- Kick on 1, 7, 13, 21 (step 5 of the second 16).
- Clap on 9, 25 (step 9 of the second 16)
- No ride cymbal.
- Use pattern 1 above.
- Add ride cymbal on 1, 5, 9, 13 (for both sets of 16).
- Use pattern 2 above.
- Set the dynamic to soft, and add ride cymbal on 3, 7, 11, 15 (for both sets of 16).
Step 2 - Strings
There are two parts of strings that are needed here.
The intro is a common feature of songs that involve Konvict Music artists. It is presumably a ‘trademark style’ and it makes it relatively easy to identify Konvict songs. It usually involves strings, though there are tracks that use piano (“Change Up” by Fabolous & Akon, or “I Tried” by Bone-Thugz-N-Harmony would be examples).
Go to Create > NN-19 Sampler, and load up the BigStringsThin.smp patch. I don’t believe I made any changes to the sound patch, although I might have tweaked the sustain. Regardless, now play the melody below.
Now, using the same patch, let’s play the melody strings. It’s an orchestra “stab” feel, but this patch will work fine to emulate it. Play the melody line below, but make sure to keep the note velocity close to standard. Some human error is good, but if the sound is getting constantly louder or softer, it will be noticeable.
Step 3 - Bells
Alright, it’s now time to add the bells. This is the element that makes the song have a dark, melodic feel.
Go to Create > Subtractor Analog Synthesizer, and load up DreamVibes.zyp. Now, I made edits to the patch to make the bell sound more like the song. The bell needed a little less sustain, and a little more release, so I edited the Mod, Filter and Amp Envelopes accordingly. Play the rather simple melody seen below.
Step 4 - Orchestral Hit
Now, let’s create the Orchestral hit. Go to Create > NN19 Sampler, and load up BIGSTRINGS.smp.
Play the one note line seen below. Note that it goes partially into the following clip, but that’s how it gets the ‘rolling’ feel to it.
Step 5 - Brass
For the brass, there are three parts that need to be completed.
- The brass on the verses.
- The lower chorus brass.
- The higher chorus brass.
Let’s start with the brass on the verses (since the patch that it uses is also used for the lower chorus brass).
Go to Create >NN-XT Advanced Sampler, and load up Low Brass Section.sxt.
The way that this patch was created was by starting with the Brass Section stock patch from Reason.
Then, clicking the little arrow by “Remote Editor” allowed editing of the section.
I lowered the Amp Envelope Level (see right hand corner), for the alto and baritone sax. When I created the Upper Brass, I raised the trumpet level.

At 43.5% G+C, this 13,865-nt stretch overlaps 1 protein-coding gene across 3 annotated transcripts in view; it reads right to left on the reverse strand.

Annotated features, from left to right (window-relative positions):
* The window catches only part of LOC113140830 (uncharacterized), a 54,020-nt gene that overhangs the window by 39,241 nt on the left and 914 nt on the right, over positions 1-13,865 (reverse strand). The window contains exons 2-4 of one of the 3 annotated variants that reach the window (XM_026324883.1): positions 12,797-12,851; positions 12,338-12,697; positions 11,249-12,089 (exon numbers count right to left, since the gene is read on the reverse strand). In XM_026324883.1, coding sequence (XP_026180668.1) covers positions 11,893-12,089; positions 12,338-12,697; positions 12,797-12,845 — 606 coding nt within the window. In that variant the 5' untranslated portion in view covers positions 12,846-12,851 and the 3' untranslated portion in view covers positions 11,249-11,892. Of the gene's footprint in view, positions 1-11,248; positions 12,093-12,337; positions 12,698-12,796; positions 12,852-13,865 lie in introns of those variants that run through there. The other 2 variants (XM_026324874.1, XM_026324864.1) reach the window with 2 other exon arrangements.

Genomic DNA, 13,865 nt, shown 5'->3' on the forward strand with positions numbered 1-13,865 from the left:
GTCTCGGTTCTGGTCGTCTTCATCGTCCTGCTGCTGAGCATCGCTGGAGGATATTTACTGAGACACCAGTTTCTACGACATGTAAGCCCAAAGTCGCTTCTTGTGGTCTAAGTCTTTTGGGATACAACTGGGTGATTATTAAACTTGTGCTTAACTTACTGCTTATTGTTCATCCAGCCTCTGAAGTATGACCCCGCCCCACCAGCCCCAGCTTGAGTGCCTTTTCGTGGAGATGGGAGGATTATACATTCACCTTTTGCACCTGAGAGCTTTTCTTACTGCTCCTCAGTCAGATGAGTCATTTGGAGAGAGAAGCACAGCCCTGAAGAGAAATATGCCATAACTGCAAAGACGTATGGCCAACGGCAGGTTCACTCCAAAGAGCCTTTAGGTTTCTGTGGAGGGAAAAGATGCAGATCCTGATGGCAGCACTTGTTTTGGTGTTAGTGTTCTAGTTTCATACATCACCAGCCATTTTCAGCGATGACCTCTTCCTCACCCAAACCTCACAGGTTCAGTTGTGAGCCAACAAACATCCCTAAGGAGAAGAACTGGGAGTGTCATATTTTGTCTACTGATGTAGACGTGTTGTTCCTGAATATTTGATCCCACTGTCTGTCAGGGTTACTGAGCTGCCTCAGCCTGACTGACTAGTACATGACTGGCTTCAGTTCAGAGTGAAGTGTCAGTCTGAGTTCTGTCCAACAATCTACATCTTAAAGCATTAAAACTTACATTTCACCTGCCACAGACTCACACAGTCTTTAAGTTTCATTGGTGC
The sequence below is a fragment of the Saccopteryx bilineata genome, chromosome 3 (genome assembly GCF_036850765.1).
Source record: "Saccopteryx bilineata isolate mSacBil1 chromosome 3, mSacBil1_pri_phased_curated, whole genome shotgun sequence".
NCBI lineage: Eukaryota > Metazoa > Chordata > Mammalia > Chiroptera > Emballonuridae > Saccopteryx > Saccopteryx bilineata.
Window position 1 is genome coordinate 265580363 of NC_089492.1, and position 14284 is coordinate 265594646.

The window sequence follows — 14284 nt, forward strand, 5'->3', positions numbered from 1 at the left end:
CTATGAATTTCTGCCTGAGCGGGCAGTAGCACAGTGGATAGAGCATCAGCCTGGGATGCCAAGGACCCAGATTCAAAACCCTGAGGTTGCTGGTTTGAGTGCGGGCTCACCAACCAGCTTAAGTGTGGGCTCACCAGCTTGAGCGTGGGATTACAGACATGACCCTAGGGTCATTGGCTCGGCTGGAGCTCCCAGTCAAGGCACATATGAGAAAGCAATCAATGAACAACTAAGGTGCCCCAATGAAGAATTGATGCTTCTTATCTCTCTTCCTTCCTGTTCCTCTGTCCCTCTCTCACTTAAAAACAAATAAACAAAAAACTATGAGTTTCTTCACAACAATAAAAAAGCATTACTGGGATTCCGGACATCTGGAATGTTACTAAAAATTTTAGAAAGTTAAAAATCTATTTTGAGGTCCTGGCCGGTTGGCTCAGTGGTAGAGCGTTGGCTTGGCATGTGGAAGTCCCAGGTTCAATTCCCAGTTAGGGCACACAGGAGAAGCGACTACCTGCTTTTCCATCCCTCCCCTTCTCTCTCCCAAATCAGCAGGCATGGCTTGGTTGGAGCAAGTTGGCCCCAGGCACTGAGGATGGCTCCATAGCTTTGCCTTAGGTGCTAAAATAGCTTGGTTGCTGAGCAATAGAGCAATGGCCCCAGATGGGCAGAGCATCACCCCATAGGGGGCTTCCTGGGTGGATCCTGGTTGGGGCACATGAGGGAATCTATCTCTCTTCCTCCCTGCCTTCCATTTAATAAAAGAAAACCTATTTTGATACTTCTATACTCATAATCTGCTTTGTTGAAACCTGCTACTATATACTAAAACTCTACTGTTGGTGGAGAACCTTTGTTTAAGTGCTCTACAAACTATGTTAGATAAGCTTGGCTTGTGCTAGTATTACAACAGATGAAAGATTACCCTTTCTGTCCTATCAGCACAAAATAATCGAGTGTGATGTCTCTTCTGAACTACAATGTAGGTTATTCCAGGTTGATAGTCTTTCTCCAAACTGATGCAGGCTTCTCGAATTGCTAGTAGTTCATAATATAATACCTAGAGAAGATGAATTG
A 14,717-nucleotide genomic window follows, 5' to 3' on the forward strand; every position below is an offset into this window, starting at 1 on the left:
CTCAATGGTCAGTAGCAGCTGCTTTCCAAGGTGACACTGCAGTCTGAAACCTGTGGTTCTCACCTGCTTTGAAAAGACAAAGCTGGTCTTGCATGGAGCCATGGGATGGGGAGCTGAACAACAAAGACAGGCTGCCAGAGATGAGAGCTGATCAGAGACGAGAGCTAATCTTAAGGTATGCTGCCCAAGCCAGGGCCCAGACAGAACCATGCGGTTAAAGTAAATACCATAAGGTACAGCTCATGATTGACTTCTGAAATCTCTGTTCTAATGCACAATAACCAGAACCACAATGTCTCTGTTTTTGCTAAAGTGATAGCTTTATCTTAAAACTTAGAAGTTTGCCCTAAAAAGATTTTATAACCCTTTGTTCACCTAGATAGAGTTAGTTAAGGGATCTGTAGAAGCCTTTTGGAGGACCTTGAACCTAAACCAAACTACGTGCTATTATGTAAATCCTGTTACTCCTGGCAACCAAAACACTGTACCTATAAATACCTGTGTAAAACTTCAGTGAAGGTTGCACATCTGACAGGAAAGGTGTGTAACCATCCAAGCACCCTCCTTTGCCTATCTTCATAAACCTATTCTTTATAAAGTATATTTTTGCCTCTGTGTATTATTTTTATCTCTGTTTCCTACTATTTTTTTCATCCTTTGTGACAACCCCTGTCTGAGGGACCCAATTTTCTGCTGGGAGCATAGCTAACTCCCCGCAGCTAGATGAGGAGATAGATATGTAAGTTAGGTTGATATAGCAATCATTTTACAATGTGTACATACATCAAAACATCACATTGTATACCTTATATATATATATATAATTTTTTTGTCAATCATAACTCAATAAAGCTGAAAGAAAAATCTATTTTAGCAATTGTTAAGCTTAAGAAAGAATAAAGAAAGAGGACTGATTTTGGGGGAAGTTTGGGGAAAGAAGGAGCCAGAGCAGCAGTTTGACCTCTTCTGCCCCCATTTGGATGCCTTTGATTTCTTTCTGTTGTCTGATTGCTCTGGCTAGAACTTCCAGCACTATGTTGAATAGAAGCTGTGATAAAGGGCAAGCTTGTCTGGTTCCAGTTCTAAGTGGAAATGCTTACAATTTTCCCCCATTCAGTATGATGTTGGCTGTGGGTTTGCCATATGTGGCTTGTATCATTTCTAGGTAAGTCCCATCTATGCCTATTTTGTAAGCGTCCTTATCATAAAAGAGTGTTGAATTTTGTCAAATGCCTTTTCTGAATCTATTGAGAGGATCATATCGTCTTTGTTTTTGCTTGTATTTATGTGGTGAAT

With that aside, let’s create the two sections for the lower brass. The first is just a little small section for the verses, seen below.
That is just the part that goes on the verses. Now, we’ll move onto creating the brass for the chorus. Using the same patch we already had loaded up, play the notes below. This section is pretty complex from a musical standpoint, and it will probably take a few attempts to get correctly.
Okay, now we need to do the higher brass. Create another NN-XT sampler by going to Create > NN-XT Advanced Sampler and load up the Upper Brass Section.sxt. Now, play the section seen below.
Step 6 - Pizzicato Strings
Next up are the pizzicato strings. They are hardly noticeable in the final instrumental, but they add a little flavor to the song. Let’s start by creating two new NN-XT Samplers. In one, load up VCS Pizz.sxt, and in the other, load up VLN Pizz.sxt. One is a cello pizzicato, the other a violin pizzicato. Play the notes below for both instruments.
Step 7 - Song Structure
Now, it’s time to set up the final track. Each section we created above is simply layered on top of each other.
What we need to do is expand the track and set up the layout of the song. This is accomplished by listening through the original instrumental, and listening to the song structure and form. Here’s what the first two verses and choruses look like.
Conclusion + Wrap Up
Well, here’s the finished product of the third installment in the track remake series. Hopefully everyone learned something from this tutorial. All sounds and patches are included in the tutorial Play Pack.
You can hear the final product again here:
Please spread the tutorial to anyone who you think will gain something from it, and leave a comment if you enjoyed it. Also, if you have a request for a song that you’d like to see remade, let me know in the comments.
Special thanks to my friend Evan Warner for helping replay some of the sections of this song, and for listening to my endless rambling about sound selection.
- Reason Source Files
- WAV Samples
- Reason Patches